When a kick occurs, the surface pressure required to contain it will depend mainly upon the size of the influx taken into the wellbore. A small kick closed in early means lower pressures being involved through the kill. Furthermore it is easier to deal with a kick which is noticed early and closed in quickly.


Annular Closing Times

• API RP53 state that surface annular preventers closing times should not exceed 30seconds for smaller than 18 3/4” and 45 seconds for 18 3/4” and larger.

• Subsea annular preveters should not exceed 60 seconds.

Shaffer Spherical BOP

Shaffer annular BOPs are rugged, compact and will seal on almost any shape or size- Kelly’s, drill pipes, tool joints, drill collars, casing or wireline. They also provide positive pressure control for stripping drill pipe into and out of the hole. The annular BOP is one of the first lines of defence in controlling a kicking well. When the BOP is actuated, hydraulic pressure operates, and in turns closes the spherical shaped preventer. The closure occurs in a smooth upward and inward motion, as opposed to horizontal motion.

Special features include:
• Rugged and reliable sealing element provides positive seal after hundreds of tests to full working pressure.
• Strong and simple construction-only five major parts.
• Simple hydraulic system-only two hydraulic connections are needed.
• Wear rings on movable parts prevent metal-to-metal contact. This feature prolongs preventer life.
• Suitable for H2S service.
• Servicing is easy- Element can be changed without getting mud and grit into the hydraulic system.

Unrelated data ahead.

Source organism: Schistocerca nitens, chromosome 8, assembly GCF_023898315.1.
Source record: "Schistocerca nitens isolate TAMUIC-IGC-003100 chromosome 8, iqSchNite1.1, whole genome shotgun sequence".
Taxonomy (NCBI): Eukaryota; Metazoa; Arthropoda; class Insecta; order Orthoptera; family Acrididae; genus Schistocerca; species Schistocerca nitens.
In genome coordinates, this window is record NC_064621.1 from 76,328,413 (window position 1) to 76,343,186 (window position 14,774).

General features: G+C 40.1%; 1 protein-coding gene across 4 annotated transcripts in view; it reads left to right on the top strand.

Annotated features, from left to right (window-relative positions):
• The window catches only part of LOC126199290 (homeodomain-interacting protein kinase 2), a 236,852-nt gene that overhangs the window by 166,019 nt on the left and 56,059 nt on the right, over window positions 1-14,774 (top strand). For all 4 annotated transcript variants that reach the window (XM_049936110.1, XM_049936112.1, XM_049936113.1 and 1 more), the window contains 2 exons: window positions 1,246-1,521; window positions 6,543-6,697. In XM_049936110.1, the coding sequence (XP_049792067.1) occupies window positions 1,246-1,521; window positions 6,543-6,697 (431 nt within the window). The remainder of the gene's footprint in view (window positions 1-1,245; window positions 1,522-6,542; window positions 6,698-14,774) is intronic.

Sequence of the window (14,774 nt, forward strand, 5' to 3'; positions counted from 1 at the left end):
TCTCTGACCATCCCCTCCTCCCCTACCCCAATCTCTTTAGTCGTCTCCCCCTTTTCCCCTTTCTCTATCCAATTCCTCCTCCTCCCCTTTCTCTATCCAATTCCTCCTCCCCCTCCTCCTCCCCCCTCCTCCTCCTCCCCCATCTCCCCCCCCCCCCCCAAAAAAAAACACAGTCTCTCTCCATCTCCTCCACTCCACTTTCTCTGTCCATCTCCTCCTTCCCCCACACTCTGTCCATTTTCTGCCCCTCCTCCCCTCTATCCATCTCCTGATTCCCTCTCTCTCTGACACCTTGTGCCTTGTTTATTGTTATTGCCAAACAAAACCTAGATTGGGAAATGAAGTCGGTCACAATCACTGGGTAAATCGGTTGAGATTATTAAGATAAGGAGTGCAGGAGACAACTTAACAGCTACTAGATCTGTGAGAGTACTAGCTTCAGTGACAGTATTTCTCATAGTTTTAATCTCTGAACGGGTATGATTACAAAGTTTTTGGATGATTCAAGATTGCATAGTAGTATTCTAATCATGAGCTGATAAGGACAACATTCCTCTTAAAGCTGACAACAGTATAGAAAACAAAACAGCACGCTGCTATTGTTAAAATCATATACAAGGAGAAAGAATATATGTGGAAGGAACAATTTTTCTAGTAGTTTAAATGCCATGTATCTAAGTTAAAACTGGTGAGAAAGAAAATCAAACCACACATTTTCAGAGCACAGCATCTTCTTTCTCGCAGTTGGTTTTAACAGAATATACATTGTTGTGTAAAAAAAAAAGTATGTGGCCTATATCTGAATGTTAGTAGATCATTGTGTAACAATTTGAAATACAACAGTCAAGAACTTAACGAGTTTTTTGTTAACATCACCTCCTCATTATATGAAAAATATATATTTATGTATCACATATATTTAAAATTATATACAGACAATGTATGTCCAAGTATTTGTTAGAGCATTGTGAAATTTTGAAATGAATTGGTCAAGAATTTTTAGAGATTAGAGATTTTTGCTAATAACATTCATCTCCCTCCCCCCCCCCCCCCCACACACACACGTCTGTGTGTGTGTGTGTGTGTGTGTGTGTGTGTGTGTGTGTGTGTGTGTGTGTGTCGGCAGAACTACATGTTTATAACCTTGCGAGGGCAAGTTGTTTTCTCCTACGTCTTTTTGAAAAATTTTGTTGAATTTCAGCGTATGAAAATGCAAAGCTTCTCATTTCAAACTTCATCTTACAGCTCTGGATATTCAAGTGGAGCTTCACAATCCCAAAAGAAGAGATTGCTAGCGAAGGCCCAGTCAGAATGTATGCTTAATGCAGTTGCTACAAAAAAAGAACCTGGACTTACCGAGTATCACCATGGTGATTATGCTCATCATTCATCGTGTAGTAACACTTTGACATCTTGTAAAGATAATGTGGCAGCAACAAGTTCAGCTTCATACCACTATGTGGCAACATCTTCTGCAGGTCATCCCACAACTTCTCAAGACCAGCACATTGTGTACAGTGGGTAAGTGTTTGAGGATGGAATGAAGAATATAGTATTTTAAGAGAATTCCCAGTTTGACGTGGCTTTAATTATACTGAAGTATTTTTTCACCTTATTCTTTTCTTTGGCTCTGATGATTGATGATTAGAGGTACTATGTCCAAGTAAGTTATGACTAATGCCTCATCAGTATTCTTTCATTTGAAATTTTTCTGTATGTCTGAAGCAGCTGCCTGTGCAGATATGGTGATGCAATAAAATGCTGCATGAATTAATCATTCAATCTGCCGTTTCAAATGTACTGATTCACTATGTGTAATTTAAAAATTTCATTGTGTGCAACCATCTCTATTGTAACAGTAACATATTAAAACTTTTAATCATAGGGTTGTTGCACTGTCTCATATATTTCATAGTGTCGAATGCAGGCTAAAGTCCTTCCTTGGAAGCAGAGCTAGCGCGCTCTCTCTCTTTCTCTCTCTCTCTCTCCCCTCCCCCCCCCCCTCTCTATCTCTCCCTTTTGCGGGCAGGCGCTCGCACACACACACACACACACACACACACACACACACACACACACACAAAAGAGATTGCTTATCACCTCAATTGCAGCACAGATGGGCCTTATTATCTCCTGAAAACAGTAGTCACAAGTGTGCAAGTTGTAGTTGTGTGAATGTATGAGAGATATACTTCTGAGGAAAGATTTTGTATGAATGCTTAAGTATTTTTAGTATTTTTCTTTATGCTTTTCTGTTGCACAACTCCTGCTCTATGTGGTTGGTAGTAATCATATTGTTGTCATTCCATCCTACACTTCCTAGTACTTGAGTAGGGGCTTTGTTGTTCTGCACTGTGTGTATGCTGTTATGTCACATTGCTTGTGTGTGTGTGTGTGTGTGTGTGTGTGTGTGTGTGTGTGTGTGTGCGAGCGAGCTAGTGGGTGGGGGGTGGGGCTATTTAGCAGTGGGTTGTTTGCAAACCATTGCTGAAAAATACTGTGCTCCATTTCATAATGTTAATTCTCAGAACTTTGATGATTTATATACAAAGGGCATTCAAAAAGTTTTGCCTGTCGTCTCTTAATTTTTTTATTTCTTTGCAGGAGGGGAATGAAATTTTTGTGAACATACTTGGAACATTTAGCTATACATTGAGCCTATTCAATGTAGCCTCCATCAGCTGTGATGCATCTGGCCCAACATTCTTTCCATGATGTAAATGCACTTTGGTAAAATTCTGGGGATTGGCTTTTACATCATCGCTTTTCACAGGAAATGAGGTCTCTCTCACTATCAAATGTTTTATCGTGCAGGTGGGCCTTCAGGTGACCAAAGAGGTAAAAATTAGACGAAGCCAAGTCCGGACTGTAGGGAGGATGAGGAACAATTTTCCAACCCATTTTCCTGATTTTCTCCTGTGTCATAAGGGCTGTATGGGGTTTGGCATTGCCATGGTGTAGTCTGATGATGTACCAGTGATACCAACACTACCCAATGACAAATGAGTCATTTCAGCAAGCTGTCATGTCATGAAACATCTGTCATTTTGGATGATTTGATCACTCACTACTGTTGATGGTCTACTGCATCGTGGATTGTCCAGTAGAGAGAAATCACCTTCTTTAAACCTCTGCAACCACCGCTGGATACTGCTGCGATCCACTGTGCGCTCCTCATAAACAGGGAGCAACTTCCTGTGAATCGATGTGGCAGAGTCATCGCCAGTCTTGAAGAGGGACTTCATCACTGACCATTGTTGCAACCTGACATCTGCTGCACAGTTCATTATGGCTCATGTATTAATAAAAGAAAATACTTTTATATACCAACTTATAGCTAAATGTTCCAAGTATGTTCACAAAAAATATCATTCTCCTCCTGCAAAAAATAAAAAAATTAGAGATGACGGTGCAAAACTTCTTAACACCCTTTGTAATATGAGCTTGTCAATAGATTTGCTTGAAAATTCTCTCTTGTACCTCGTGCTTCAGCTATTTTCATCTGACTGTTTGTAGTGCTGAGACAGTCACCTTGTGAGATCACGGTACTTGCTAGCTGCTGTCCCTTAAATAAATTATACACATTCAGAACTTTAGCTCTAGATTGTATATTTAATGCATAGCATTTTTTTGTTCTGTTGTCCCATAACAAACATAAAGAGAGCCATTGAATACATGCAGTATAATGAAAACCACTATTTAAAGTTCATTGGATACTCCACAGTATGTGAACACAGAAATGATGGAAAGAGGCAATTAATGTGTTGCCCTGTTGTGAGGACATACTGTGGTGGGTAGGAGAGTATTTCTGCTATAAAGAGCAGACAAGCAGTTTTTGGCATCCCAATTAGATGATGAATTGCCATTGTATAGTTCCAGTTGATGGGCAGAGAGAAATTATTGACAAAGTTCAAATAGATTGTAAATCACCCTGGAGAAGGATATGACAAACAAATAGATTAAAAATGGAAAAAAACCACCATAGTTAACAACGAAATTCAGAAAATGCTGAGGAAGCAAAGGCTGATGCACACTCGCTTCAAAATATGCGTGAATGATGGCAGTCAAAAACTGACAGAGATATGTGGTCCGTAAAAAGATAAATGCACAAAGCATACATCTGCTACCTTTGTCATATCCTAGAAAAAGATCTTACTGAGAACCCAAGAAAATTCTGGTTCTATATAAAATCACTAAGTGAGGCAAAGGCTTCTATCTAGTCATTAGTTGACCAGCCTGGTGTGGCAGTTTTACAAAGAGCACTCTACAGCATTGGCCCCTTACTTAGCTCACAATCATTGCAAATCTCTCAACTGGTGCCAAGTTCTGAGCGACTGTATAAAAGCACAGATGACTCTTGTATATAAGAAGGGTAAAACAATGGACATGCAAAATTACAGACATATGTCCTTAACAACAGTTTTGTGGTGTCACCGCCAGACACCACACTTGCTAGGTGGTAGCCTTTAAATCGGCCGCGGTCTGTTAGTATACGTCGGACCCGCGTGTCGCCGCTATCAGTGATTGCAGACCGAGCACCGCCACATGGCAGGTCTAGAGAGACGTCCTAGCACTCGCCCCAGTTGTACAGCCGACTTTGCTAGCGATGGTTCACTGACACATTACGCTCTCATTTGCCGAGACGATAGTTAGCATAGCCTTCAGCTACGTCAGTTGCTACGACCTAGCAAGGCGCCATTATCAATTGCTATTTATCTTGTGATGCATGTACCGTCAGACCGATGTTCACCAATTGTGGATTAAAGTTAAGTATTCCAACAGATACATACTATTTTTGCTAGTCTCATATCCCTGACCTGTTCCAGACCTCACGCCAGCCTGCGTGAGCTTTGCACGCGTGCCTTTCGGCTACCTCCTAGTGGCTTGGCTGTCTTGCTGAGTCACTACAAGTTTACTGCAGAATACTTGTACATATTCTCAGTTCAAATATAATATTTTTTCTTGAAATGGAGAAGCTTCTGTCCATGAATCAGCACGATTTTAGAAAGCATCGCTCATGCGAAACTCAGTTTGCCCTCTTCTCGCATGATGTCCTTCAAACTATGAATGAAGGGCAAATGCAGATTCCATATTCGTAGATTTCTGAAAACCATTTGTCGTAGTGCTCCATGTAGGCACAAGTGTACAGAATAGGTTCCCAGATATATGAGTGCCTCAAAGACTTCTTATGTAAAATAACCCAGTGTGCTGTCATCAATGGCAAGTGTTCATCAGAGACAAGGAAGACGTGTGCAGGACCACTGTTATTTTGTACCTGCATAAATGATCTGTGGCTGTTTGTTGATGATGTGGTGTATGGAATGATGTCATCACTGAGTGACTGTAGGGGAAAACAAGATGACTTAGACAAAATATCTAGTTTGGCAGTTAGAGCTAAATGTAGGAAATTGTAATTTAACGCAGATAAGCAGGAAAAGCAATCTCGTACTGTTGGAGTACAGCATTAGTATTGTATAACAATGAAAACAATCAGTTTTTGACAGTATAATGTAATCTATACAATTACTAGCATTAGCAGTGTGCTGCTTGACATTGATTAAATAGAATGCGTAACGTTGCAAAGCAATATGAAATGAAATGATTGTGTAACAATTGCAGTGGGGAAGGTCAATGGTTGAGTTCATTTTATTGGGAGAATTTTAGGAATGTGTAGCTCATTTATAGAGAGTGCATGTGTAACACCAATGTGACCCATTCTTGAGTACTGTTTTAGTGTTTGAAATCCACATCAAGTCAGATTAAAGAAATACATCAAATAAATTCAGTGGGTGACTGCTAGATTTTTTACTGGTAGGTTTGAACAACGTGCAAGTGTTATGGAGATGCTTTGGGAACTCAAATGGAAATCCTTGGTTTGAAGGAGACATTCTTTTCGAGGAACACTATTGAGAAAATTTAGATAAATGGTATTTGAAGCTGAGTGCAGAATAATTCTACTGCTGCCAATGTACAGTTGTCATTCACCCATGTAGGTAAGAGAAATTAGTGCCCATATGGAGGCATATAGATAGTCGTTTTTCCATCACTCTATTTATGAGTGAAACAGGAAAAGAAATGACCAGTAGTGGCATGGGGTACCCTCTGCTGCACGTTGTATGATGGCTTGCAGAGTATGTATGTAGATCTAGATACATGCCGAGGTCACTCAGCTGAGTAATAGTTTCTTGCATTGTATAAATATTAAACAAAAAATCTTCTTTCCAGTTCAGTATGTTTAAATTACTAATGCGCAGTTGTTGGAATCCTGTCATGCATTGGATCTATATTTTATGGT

A diverter is a safety system, which reroutes a well fluid flow away from the rig. Shallow gas is permitted to flow until depleted, or until the well is bridged over or killed by pumping in heavy mud. Ready during upper hole operations, a diverter is intended for use when there is a danger of penetrating a pressurised gas zone, while the casing shoe strength may not be sufficient to contain shut in pressures. Massive flows of gas and sand can quickly destroy a rig’s diverter system. Hydril incorporate integral valve functions and switchable target to minimise equipment and thereby decrease the risk of malfunction.


The height and diameter of an atmospheric separator are critical dimensions which affect the volume of gas and fluid the separator can efficiently handle. As the mud and gas mixture enters the separator, the operating pressure is atmospheric plus pressure due to friction in the gas vent line. The vertical distance for the inlet to the static fluid level allows time for additional gas break-out and provides an allowance for the fluid to rise somewhat during the operation to overcome friction loss in the mud outlet lines. As shown in Figure 39, the gasfluid inlet should be located approximately at the midpoint of the vertical height. This provides the top half for a gas chamber and the bottom half for gas separation and fluid retention. The 30 in. diameter and 16 ft minimum vessel height requirements have proven adequate to handle the majority of gas kicks. The separator inlet should have at least the same ID as the largest line from the choke manifold which is usually 4 in. Some separators use tangential inlet, which creates a small centrifugal effect on the gas-fluid mixture which causes faster gas break-out. The baffle system causes the mud to flow in thin sheets which assists the separation process. There are numerous arrangements and shapes of baffles used. It is important that each plate be securely welded to the body of the separator with angle braces.